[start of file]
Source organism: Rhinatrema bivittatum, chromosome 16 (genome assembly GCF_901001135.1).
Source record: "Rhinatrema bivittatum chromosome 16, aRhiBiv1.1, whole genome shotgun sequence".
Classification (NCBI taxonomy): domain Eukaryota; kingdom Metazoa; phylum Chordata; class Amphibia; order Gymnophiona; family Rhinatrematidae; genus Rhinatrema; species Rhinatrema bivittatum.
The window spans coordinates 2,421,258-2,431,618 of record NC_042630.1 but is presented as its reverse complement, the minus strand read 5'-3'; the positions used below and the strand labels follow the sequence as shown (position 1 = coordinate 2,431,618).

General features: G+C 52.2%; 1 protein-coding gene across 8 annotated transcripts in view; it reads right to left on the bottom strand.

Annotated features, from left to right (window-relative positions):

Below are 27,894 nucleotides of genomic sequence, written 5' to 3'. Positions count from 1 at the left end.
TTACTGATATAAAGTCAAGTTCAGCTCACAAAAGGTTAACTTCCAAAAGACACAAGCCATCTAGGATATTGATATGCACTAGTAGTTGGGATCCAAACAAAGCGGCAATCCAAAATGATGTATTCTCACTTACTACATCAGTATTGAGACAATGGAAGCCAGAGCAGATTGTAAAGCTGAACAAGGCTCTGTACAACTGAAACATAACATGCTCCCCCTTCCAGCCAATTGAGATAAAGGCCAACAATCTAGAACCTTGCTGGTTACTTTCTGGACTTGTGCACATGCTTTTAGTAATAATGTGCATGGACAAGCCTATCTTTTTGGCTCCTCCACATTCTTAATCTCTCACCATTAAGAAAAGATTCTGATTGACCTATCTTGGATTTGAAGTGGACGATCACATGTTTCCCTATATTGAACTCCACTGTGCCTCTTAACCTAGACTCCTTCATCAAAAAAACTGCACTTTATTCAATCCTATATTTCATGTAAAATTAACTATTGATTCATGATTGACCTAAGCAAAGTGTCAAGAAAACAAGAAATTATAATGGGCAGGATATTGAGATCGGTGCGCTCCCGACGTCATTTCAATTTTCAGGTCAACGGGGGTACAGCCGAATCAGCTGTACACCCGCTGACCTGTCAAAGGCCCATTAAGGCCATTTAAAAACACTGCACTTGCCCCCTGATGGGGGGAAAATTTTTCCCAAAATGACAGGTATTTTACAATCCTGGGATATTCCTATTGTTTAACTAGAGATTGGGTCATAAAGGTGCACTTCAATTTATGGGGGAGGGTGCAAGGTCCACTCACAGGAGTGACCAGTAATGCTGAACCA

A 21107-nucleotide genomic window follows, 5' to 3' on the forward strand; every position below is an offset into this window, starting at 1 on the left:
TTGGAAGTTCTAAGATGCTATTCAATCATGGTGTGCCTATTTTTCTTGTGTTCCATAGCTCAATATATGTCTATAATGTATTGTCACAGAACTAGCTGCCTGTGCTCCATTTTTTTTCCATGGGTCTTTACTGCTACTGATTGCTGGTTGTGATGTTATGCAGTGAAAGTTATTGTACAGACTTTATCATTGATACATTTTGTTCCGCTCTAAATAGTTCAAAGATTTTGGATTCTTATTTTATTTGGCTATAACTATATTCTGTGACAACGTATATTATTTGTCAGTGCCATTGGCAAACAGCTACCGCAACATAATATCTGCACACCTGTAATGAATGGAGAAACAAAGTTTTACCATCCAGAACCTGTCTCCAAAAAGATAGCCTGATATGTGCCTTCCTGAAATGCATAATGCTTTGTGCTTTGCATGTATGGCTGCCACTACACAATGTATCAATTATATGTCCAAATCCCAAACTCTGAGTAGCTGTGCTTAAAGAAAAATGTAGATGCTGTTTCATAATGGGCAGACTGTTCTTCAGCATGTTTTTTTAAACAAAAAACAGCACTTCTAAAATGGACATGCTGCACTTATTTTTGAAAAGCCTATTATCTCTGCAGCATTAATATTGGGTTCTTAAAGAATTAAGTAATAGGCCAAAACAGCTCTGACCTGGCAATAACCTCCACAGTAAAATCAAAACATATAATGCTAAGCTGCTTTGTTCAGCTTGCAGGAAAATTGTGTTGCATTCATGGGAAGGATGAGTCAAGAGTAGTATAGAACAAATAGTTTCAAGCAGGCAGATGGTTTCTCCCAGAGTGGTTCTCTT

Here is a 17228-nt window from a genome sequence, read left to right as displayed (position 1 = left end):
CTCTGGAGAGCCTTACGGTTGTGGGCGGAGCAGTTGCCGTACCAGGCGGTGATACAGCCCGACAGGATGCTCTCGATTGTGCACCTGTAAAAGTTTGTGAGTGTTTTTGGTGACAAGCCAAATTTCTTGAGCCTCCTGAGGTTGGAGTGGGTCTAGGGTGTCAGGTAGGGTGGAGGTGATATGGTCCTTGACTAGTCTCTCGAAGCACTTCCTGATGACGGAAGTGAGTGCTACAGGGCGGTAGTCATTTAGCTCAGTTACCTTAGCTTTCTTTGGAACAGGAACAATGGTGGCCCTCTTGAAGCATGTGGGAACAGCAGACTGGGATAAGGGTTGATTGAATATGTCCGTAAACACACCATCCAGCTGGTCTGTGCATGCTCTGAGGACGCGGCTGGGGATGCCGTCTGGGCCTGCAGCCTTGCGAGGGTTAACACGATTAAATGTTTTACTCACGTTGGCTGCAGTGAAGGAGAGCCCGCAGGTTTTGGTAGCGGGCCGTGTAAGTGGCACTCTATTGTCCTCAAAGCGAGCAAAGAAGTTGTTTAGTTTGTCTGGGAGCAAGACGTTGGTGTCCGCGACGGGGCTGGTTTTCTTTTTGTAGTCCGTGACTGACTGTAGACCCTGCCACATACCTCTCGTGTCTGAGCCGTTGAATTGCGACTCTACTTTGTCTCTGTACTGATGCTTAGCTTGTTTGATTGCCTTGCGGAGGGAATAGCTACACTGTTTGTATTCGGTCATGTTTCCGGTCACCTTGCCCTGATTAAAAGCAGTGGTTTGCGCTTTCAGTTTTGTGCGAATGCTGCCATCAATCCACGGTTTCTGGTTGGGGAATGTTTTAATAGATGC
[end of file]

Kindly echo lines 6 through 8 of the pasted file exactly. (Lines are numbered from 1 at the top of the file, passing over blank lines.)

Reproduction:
Annotated features, from left to right (window-relative positions):

Below are 27,894 nucleotides of genomic sequence, written 5' to 3'. Positions count from 1 at the left end.
TTACTGATATAAAGTCAAGTTCAGCTCACAAAAGGTTAACTTCCAAAAGACACAAGCCATCTAGGATATTGATATGCACTAGTAGTTGGGATCCAAACAAAGCGGCAATCCAAAATGATGTATTCTCACTTACTACATCAGTATTGAGACAATGGAAGCCAGAGCAGATTGTAAAGCTGAACAAGGCTCTGTACAACTGAAACATAACATGCTCCCCCTTCCAGCCAATTGAGATAAAGGCCAACAATCTAGAACCTTGCTGGTTACTTTCTGGACTTGTGCACATGCTTTTAGTAATAATGTGCATGGACAAGCCTATCTTTTTGGCTCCTCCACATTCTTAATCTCTCACCATTAAGAAAAGATTCTGATTGACCTATCTTGGATTTGAAGTGGACGATCACATGTTTCCCTATATTGAACTCCACTGTGCCTCTTAACCTAGACTCCTTCATCAAAAAAACTGCACTTTATTCAATCCTATATTTCATGTAAAATTAACTATTGATTCATGATTGACCTAAGCAAAGTGTCAAGAAAACAAGAAATTATAATGGGCAGGATATTGAGATCGGTGCGCTCCCGACGTCATTTCAATTTTCAGGTCAACGGGGGTACAGCCGAATCAGCTGTACACCCGCTGACCTGTCAAAGGCCCATTAAGGCCATTTAAAAACACTGCACTTGCCCCCTGATGGGGGGAAAATTTTTCCCAAAATGACAGGTATTTTACAATCCTGGGATATTCCTATTGTTTAACTAGAGATTGGGTCATAAAGGTGCACTTCAATTTATGGGGGAGGGTGCAAGGTCCACTCACAGGAGTGACCAGTAATGCTGAACCA